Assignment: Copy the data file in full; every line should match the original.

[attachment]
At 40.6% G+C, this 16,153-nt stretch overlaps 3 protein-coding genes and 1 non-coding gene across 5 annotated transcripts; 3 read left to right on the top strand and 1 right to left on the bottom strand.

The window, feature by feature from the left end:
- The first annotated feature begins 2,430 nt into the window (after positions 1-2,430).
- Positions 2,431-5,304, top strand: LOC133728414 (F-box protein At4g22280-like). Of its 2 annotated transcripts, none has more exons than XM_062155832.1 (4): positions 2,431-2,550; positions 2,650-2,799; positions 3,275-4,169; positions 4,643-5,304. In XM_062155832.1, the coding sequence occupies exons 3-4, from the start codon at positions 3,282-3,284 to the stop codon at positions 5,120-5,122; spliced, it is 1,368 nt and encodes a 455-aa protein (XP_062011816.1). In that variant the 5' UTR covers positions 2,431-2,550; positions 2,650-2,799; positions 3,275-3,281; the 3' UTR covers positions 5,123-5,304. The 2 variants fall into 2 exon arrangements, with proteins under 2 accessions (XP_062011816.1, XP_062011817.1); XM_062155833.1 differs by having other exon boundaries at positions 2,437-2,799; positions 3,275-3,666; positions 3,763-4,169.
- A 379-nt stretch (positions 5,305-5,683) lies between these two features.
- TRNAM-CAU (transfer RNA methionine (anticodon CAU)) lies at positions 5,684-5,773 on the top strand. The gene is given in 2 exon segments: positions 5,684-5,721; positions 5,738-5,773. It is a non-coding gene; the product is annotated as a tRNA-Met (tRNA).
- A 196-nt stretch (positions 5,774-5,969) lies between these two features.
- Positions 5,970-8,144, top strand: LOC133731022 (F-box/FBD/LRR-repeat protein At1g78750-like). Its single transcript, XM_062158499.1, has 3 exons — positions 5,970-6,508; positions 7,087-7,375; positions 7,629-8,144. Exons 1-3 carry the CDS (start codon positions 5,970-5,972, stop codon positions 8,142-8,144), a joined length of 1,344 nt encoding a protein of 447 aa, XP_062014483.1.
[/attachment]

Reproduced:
At 40.6% G+C, this 16,153-nt stretch overlaps 3 protein-coding genes and 1 non-coding gene across 5 annotated transcripts; 3 read left to right on the top strand and 1 right to left on the bottom strand.

The window, feature by feature from the left end:
- The first annotated feature begins 2,430 nt into the window (after positions 1-2,430).
- Positions 2,431-5,304, top strand: LOC133728414 (F-box protein At4g22280-like). Of its 2 annotated transcripts, none has more exons than XM_062155832.1 (4): positions 2,431-2,550; positions 2,650-2,799; positions 3,275-4,169; positions 4,643-5,304. In XM_062155832.1, the coding sequence occupies exons 3-4, from the start codon at positions 3,282-3,284 to the stop codon at positions 5,120-5,122; spliced, it is 1,368 nt and encodes a 455-aa protein (XP_062011816.1). In that variant the 5' UTR covers positions 2,431-2,550; positions 2,650-2,799; positions 3,275-3,281; the 3' UTR covers positions 5,123-5,304. The 2 variants fall into 2 exon arrangements, with proteins under 2 accessions (XP_062011816.1, XP_062011817.1); XM_062155833.1 differs by having other exon boundaries at positions 2,437-2,799; positions 3,275-3,666; positions 3,763-4,169.
- A 379-nt stretch (positions 5,305-5,683) lies between these two features.
- TRNAM-CAU (transfer RNA methionine (anticodon CAU)) lies at positions 5,684-5,773 on the top strand. The gene is given in 2 exon segments: positions 5,684-5,721; positions 5,738-5,773. It is a non-coding gene; the product is annotated as a tRNA-Met (tRNA).
- A 196-nt stretch (positions 5,774-5,969) lies between these two features.
- Positions 5,970-8,144, top strand: LOC133731022 (F-box/FBD/LRR-repeat protein At1g78750-like). Its single transcript, XM_062158499.1, has 3 exons — positions 5,970-6,508; positions 7,087-7,375; positions 7,629-8,144. Exons 1-3 carry the CDS (start codon positions 5,970-5,972, stop codon positions 8,142-8,144), a joined length of 1,344 nt encoding a protein of 447 aa, XP_062014483.1.